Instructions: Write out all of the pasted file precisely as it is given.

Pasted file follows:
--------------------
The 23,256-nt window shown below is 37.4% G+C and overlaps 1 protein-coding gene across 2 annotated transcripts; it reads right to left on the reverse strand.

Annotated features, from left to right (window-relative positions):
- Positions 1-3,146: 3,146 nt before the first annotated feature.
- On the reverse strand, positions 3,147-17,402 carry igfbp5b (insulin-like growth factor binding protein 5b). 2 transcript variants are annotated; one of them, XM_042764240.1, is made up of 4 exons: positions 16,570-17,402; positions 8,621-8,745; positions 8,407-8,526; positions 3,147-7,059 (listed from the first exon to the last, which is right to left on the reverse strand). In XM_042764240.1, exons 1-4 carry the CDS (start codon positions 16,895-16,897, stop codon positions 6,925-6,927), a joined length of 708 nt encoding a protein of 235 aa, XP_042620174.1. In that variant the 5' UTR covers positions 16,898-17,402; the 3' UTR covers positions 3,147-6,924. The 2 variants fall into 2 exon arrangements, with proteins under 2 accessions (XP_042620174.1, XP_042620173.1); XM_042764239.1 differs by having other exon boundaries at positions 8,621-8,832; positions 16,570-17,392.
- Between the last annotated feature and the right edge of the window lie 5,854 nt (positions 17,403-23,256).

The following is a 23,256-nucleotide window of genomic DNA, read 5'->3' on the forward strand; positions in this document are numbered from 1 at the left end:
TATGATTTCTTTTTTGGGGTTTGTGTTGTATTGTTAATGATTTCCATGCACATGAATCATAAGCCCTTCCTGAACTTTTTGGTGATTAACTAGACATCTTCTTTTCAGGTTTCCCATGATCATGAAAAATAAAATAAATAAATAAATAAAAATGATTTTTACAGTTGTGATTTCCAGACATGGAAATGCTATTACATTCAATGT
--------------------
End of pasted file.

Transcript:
The 23,256-nt window shown below is 37.4% G+C and overlaps 1 protein-coding gene across 2 annotated transcripts; it reads right to left on the reverse strand.

Annotated features, from left to right (window-relative positions):
- Positions 1-3,146: 3,146 nt before the first annotated feature.
- On the reverse strand, positions 3,147-17,402 carry igfbp5b (insulin-like growth factor binding protein 5b). 2 transcript variants are annotated; one of them, XM_042764240.1, is made up of 4 exons: positions 16,570-17,402; positions 8,621-8,745; positions 8,407-8,526; positions 3,147-7,059 (listed from the first exon to the last, which is right to left on the reverse strand). In XM_042764240.1, exons 1-4 carry the CDS (start codon positions 16,895-16,897, stop codon positions 6,925-6,927), a joined length of 708 nt encoding a protein of 235 aa, XP_042620174.1. In that variant the 5' UTR covers positions 16,898-17,402; the 3' UTR covers positions 3,147-6,924. The 2 variants fall into 2 exon arrangements, with proteins under 2 accessions (XP_042620174.1, XP_042620173.1); XM_042764239.1 differs by having other exon boundaries at positions 8,621-8,832; positions 16,570-17,392.
- Between the last annotated feature and the right edge of the window lie 5,854 nt (positions 17,403-23,256).

The following is a 23,256-nucleotide window of genomic DNA, read 5'->3' on the forward strand; positions in this document are numbered from 1 at the left end:
TATGATTTCTTTTTTGGGGTTTGTGTTGTATTGTTAATGATTTCCATGCACATGAATCATAAGCCCTTCCTGAACTTTTTGGTGATTAACTAGACATCTTCTTTTCAGGTTTCCCATGATCATGAAAAATAAAATAAATAAATAAATAAAAATGATTTTTACAGTTGTGATTTCCAGACATGGAAATGCTATTACATTCAATGT